Welcome, Poetry Friday friends! For more invitations to read and write poetry, visit Lisa at Steps and Staircases. She's hosting the round-up party today.
The snow we got here on the ridge last night certainly offered an enchanting yet unexpected invitation to write. In my part of Texas, a snowfall is a rare and blissful experience. It was a delightful invitation to change this poem's original repetitive refrain from "The cold is coming" to "The snow is coming."
Invitation to Write:
Sometimes, invitations to write can surprise us by showing up in the most unlikely places or at times when we least expect it. Where do you find unexpected invitations to write? Take some time to make a list in your notebook. Pull it out some snowy day (if only in your imagination) and let its gentle invitation guide you to all kinds of unexpected writing possibilities.
Happy Poetry Friday, friends! I appreciate your visit, and for more poetry, stop by Mary Lee's space HERE.
I hope everyone had an amazing Thanksgiving holiday! I am so grateful for the time spent with family, nature, and my trusty notebook. I took some time throughout the holiday to walk-about my yard, listening to the sounds of Thanksgiving. After I had gathered some descriptions and noticings in my notebook, I reread them out loud. My words reminded me of a poem I had read sometime before. Does that ever happen to you? You can be reading something you wrote and suddenly you realize it sounds so familiar, like maybe you had heard it before or even written something sort of like it in the past. I love when this happens! It's a wonderful reminder to a writer that topics and words are never used up. We can always lean on earlier entries and pieces we have written.
The poem I am sharing today is a spin-off of a previous poem I had written titled, Sounds of Christmas, which itself was modeled after Walt Whitman's poem, Sounds of the Winter. You can find his poem HERE.
So remember writers, read widely and write often. Those words will become a part of your memory and will inspire many more pieces to come.
Invitation to Write:
Think about all the different pieces of literature and texts that you have read. What are the ones that stick with you? Make a list of those titles in your notebook. Now take it a step further. Write down the words, phrases or lines that you can remember by heart. Reread your writing out loud when you're done. How will you let these familiar words spark new ideas for writing? Happy writing!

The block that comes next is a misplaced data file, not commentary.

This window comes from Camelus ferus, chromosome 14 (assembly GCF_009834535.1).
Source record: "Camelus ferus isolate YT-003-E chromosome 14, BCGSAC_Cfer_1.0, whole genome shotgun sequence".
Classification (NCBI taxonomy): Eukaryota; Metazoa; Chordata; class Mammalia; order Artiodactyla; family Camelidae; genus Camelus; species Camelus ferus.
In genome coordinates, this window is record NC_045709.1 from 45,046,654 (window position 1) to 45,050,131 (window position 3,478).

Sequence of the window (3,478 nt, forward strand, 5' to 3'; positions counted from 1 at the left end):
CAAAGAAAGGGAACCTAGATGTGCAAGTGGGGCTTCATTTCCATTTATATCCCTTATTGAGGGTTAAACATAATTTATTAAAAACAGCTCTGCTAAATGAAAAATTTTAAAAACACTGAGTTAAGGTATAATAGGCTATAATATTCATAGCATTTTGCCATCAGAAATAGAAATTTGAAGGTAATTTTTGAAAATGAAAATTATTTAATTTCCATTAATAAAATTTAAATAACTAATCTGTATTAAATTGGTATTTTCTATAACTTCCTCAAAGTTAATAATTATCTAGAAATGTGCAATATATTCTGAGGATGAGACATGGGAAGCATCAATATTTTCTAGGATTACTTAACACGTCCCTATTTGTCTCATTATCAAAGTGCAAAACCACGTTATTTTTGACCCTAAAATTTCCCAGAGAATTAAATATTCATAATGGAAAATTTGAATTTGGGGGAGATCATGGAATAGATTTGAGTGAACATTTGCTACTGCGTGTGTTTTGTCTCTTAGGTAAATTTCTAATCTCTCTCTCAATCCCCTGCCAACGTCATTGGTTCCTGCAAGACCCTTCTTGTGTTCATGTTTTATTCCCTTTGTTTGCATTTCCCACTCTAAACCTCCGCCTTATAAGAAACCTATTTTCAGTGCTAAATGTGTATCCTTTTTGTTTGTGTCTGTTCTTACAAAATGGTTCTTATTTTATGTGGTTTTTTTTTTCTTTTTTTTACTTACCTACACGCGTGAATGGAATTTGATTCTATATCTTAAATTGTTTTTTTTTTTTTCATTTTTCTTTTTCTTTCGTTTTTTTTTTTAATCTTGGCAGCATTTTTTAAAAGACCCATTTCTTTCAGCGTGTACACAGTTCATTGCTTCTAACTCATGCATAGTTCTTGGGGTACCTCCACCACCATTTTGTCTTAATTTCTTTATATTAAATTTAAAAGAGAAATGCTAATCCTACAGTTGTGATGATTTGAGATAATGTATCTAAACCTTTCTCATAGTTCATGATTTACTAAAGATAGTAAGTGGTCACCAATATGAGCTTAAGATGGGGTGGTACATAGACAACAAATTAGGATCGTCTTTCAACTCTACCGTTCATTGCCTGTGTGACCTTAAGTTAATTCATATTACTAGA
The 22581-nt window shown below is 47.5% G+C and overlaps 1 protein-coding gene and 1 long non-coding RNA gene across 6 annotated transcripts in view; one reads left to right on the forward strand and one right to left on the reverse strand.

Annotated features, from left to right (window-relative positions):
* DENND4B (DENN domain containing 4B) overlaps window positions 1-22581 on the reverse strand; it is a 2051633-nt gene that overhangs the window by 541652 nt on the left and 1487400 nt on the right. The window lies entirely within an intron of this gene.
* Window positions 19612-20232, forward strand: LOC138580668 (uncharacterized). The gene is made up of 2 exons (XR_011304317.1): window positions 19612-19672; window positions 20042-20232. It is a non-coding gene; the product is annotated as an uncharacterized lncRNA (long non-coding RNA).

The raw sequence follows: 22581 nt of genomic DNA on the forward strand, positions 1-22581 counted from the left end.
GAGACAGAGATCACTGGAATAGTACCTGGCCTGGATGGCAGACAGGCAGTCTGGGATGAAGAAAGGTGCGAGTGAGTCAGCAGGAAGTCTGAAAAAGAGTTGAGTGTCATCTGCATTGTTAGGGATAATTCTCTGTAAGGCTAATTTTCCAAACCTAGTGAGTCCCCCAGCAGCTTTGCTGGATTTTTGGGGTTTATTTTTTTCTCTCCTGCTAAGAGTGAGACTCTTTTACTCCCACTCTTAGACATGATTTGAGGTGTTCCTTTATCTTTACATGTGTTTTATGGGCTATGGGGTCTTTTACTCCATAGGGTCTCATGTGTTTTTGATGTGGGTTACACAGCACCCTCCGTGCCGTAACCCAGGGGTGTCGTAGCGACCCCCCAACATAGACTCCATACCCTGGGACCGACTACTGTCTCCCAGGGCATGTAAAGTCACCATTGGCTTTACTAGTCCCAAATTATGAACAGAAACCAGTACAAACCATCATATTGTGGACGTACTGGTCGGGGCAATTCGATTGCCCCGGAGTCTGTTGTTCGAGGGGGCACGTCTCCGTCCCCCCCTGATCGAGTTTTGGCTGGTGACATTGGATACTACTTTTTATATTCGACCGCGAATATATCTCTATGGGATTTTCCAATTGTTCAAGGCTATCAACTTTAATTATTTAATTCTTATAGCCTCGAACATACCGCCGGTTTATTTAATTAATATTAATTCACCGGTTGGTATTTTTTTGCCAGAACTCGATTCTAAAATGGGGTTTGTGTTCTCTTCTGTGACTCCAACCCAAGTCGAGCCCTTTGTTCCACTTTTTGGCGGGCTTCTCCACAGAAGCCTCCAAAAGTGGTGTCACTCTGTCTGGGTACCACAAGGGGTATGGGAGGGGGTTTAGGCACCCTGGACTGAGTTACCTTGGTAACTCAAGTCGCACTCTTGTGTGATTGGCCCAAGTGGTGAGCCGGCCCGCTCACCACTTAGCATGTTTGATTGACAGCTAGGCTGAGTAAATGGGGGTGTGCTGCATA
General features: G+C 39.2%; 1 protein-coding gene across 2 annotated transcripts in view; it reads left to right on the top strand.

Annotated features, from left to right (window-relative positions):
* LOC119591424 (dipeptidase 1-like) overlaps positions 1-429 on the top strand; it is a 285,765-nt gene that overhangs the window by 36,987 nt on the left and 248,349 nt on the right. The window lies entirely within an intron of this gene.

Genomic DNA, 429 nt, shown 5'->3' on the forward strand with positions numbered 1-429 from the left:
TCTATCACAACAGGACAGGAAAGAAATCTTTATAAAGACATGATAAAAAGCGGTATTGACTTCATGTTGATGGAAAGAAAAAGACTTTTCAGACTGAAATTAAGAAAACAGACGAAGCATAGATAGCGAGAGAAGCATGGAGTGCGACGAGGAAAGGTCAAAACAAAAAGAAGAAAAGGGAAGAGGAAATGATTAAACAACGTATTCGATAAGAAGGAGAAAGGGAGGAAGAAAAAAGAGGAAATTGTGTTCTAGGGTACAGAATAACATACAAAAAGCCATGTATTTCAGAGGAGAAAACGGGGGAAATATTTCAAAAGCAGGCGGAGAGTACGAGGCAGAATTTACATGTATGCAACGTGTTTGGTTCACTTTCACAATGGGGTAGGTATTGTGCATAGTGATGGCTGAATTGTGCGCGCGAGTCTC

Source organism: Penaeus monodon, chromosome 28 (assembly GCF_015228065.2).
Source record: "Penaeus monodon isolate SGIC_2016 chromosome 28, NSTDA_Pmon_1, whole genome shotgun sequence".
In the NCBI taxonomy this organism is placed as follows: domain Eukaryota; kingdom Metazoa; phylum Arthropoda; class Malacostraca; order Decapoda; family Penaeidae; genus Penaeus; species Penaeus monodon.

Welcome to the ridge! Join the November Poetry Friday kick-off with Linda at her space, TeacherDance.
Did you know that this weekend there will be a hunter's moon? A Hunter's Moon or "blood moon" is the name given to a full moon when it falls in the month of October, except for every four years (which is this year) when it appears in November instead. It was dubbed the Hunter's Moon by the Native American's who would track and kill prey during the light of the full autumn moon. Besides being the subject of folklore and legends, it is an occurrence of significance for astronomers and moon enthusiasts like me!
So what makes the Hunter's moon different from a typical full moon? Well, this moon rises 30 minutes later each successive night which makes the sunset and moonrise really close together. This leads to longer periods of light during this harvest time of year. See for yourself! Step outside tonight and throughout the weekend to gaze at the incredible Hunter's Moon.
Invitation to Write:
Writing about topics we care about never loses its luster. These are those magnet topics that we are "over the moon" about. As we begin a new month, take some time to sift back through your writer's notebook. Are there entries or pieces of writing that could could be sorted into a particular collection? Read through your writing pieces. Does your collection feel complete? What other types of entries could you add to your collection? Perhaps you'll discover a collection of essays based on a particular theme or maybe a poem anthology about the moon, like me!
Welcome, friends! Thank you for joining me here on the ridge this week. for more Poetry Friday fun, visit Leigh Ann at her space A Day in the Life.
I have been relying on my magnet topics for writing starters lately. Trains are certainly a magnet topic for me that I write about often in my notebook. I can always find new ways to write about them.
There's just something about a train lumbering down a track, far off in the distance, that makes me pause in my busy track of life. It seems I move full speed ahead these days, and yet somehow, a familiar sound will blow the horn in my head. It's the horn that says, "Stop, slow down, let out the steam." I need to hear that, and when I do, I feel safe. So safe that I am eager to step up on the platform and board the train, wherever it may be going. The destination becomes very unimportant. What matters is that the train's familiar sound was enough to slow me down and pick me back up.
Listen to my poem: